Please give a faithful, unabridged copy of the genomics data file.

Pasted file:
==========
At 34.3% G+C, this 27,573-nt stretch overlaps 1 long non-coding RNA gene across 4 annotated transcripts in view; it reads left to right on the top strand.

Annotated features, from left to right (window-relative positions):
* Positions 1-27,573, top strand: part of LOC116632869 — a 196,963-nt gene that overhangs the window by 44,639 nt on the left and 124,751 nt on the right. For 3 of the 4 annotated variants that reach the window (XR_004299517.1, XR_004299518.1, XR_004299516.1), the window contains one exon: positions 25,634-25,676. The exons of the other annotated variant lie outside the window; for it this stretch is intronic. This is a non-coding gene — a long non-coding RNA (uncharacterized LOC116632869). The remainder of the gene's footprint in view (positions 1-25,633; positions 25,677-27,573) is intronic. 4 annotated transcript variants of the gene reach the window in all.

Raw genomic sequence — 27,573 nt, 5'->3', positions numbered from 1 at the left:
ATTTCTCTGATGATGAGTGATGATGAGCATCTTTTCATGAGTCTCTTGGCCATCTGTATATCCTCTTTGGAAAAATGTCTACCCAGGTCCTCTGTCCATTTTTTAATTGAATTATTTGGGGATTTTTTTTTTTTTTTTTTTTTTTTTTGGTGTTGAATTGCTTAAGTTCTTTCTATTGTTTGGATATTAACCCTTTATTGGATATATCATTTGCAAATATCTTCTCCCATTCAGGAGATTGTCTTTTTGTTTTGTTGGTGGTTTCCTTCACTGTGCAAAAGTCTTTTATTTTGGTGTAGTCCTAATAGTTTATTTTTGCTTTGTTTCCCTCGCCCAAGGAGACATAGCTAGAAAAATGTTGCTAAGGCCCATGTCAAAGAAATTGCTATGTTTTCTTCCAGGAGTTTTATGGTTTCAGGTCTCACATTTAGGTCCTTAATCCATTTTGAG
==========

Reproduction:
At 34.3% G+C, this 27,573-nt stretch overlaps 1 long non-coding RNA gene across 4 annotated transcripts in view; it reads left to right on the top strand.

Annotated features, from left to right (window-relative positions):
* Positions 1-27,573, top strand: part of LOC116632869 — a 196,963-nt gene that overhangs the window by 44,639 nt on the left and 124,751 nt on the right. For 3 of the 4 annotated variants that reach the window (XR_004299517.1, XR_004299518.1, XR_004299516.1), the window contains one exon: positions 25,634-25,676. The exons of the other annotated variant lie outside the window; for it this stretch is intronic. This is a non-coding gene — a long non-coding RNA (uncharacterized LOC116632869). The remainder of the gene's footprint in view (positions 1-25,633; positions 25,677-27,573) is intronic. 4 annotated transcript variants of the gene reach the window in all.

Raw genomic sequence — 27,573 nt, 5'->3', positions numbered from 1 at the left:
ATTTCTCTGATGATGAGTGATGATGAGCATCTTTTCATGAGTCTCTTGGCCATCTGTATATCCTCTTTGGAAAAATGTCTACCCAGGTCCTCTGTCCATTTTTTAATTGAATTATTTGGGGATTTTTTTTTTTTTTTTTTTTTTTTTTGGTGTTGAATTGCTTAAGTTCTTTCTATTGTTTGGATATTAACCCTTTATTGGATATATCATTTGCAAATATCTTCTCCCATTCAGGAGATTGTCTTTTTGTTTTGTTGGTGGTTTCCTTCACTGTGCAAAAGTCTTTTATTTTGGTGTAGTCCTAATAGTTTATTTTTGCTTTGTTTCCCTCGCCCAAGGAGACATAGCTAGAAAAATGTTGCTAAGGCCCATGTCAAAGAAATTGCTATGTTTTCTTCCAGGAGTTTTATGGTTTCAGGTCTCACATTTAGGTCCTTAATCCATTTTGAG